In situation 3 the mass imbalance is very one sided. The centre of gravity for both bodies will likely be not much different from the centre of gravity for the larger body. Thus the large body will orbit a point near its own centre. This will leave it with little orbit at all. The smallest body (m) will orbit the centre of gravity and is almost as far from that centre as physically possible. Thus its orbit will be nearly the largest it could possibly be.

To model the moon/apple situation I should properly add a situation 4. This is because I somewhat overestimated the effect a change in mass from moon to apple would have. The centre of gravity for the earth/moon situation is already very close to the centre of the earth. Changing the moon to an apple would only move that centre a few thousand kilometres.

So I think it's pretty clear cut that the orbit will change if we were to replace the moon with an apple. If I am somehow incorrect then I'd appreciate an explanation of exactly how that is. :)
 
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ThePhy

New member
situation 1:
M100----------X----------M100

situation 2:
M100--X------------------M10

situation 3:
M100X--------------------m1


M=Mass (of an orbiting body).
100/10/1=Arbitrary masses of orbiting bodies.
X=Common centre of gravity for two body system.

Here is why the orbit of the moon would change were it replaced with an apple.

Above we have three situations. In situation 1 two bodies of mass 100 (M100) are in orbit. They do not form a system where one orbits the other. Instead they both orbit a common centre of gravity (X). Just imagine each body being on the end of a T-section pole is being rotated at the red X. This rule applies in all cases.

In situation 2 the mass of the second body has been reduced (to 10). Thus the centre of gravity moves toward the larger body. The large body (M) will orbit the centre of gravity. Being much closer to the centre its orbit will be smaller than in situation 1. The smaller body (M) will now be much farther from the centre of gravity. Thus its orbit will be larger than in situation 1.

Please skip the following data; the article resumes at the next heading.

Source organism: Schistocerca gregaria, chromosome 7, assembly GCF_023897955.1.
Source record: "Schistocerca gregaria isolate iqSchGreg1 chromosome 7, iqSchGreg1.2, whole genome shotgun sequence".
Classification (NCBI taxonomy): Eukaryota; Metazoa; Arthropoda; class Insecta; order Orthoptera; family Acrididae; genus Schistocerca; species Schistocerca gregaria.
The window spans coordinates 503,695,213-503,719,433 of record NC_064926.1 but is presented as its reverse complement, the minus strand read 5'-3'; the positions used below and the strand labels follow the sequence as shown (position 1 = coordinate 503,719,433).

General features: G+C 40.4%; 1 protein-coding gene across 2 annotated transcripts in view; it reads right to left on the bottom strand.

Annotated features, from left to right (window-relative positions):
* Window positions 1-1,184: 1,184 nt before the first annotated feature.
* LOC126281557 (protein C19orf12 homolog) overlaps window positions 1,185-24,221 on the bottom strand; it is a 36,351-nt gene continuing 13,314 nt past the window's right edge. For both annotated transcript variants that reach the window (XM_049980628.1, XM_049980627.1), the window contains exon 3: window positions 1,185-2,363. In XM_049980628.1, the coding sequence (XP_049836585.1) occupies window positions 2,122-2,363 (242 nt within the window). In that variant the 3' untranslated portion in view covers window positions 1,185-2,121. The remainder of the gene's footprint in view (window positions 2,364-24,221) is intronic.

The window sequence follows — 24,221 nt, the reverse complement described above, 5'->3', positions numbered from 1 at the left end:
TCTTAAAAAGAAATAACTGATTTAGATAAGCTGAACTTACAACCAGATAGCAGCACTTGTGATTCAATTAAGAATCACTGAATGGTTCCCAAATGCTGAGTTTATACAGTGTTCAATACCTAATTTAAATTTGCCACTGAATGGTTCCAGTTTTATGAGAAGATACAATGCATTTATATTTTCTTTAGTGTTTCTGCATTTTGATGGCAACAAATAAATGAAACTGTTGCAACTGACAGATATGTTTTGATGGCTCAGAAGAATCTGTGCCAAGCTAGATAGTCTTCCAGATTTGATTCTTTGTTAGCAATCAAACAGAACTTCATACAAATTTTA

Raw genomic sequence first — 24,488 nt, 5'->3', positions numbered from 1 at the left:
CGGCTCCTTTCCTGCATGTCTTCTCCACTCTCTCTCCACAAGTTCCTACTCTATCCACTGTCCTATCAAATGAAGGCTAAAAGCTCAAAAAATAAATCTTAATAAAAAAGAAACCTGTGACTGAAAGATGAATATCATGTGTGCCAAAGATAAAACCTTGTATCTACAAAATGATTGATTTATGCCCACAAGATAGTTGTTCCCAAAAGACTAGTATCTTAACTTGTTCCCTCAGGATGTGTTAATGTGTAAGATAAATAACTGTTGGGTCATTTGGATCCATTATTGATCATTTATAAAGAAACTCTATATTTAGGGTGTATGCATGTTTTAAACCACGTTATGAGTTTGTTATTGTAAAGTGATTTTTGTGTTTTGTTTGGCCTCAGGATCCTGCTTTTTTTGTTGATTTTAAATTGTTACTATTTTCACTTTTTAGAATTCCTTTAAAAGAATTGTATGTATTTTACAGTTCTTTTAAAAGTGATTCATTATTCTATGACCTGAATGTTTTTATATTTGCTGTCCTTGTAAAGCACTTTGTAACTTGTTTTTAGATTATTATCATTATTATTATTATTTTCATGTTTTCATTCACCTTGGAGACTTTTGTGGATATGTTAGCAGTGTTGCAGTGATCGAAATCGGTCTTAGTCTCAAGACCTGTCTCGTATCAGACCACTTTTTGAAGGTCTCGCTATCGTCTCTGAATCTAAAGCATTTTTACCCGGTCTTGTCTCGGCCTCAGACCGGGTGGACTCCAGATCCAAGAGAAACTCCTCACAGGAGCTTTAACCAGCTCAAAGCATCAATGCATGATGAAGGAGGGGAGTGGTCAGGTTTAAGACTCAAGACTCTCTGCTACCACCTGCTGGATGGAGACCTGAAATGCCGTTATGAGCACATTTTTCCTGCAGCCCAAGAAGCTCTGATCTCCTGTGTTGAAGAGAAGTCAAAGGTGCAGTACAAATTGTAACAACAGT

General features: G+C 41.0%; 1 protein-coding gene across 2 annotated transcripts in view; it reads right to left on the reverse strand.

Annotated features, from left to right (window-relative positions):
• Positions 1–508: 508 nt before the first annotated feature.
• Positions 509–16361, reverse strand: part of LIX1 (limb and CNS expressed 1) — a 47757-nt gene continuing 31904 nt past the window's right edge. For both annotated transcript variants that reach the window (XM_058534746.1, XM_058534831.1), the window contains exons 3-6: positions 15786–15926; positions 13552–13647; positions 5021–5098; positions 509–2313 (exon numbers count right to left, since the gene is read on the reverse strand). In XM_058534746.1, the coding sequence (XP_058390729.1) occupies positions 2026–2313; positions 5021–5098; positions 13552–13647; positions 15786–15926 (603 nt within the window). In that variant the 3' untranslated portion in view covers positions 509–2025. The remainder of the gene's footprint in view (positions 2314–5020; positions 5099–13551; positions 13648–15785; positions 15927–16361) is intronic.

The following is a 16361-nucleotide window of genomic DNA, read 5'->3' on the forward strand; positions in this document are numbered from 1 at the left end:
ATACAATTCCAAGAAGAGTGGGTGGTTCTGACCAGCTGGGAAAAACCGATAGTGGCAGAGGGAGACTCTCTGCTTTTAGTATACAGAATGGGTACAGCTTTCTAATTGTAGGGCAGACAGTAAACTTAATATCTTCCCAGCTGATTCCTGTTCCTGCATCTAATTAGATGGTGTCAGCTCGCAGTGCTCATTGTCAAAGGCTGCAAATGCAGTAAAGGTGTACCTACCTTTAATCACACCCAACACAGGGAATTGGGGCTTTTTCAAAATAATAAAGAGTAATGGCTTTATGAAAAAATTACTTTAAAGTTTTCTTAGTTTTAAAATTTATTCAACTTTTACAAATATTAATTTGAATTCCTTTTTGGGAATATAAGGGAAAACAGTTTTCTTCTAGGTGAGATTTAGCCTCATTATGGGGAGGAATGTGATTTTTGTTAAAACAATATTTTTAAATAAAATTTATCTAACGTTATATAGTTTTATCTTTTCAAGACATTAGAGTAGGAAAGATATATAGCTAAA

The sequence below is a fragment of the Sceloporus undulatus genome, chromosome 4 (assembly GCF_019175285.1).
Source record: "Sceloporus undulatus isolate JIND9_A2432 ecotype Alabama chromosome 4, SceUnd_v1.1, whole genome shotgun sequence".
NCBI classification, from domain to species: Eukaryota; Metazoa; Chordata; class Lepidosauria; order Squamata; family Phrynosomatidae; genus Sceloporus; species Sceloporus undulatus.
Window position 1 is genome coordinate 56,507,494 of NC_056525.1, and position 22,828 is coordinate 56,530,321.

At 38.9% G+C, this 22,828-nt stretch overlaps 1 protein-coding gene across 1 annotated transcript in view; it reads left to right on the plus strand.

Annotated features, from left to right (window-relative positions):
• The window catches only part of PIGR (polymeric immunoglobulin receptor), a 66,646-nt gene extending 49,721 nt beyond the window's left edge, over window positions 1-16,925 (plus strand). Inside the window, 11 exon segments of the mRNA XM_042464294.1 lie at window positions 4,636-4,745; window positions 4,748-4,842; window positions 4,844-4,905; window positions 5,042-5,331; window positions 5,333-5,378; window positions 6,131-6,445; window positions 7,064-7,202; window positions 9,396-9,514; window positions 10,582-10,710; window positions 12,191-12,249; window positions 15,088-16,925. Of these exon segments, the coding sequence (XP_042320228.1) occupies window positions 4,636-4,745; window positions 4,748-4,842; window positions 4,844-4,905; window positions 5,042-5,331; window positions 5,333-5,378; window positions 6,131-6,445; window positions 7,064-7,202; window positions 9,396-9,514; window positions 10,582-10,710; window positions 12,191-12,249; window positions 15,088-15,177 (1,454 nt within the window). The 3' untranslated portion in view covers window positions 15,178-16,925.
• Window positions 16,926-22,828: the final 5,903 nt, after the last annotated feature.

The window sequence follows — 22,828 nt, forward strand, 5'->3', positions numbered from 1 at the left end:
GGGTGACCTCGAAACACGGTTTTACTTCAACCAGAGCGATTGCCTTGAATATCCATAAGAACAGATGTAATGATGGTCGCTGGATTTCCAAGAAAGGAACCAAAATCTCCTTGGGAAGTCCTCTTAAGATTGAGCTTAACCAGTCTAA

In situation 3 the mass imbalance is very one sided. The centre of gravity for both bodies will likely be not much different from the centre of gravity for the larger body. Thus the large body will orbit a point near its own centre. This will leave it with little orbit at all. The smallest body (m) will orbit the centre of gravity and is almost as far from that centre as physically possible. Thus its orbit will be nearly the largest it could possibly be.

To model the moon/apple situation I should properly add a situation 4. This is because I somewhat overestimated the effect a change in mass from moon to apple would have. The centre of gravity for the earth/moon situation is already very close to the centre of the earth. Changing the moon to an apple would only move that centre a few thousand kilometres.

So I think it's pretty clear cut that the orbit will change if we were to replace the moon with an apple. If I am somehow incorrect then I'd appreciate an explanation of exactly how that is. :)
You are now only 7 months late in describing center of mass considerations in this discussion. Next.
 

Stripe

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You are now only 7 months late in describing center of mass considerations in this discussion. Next.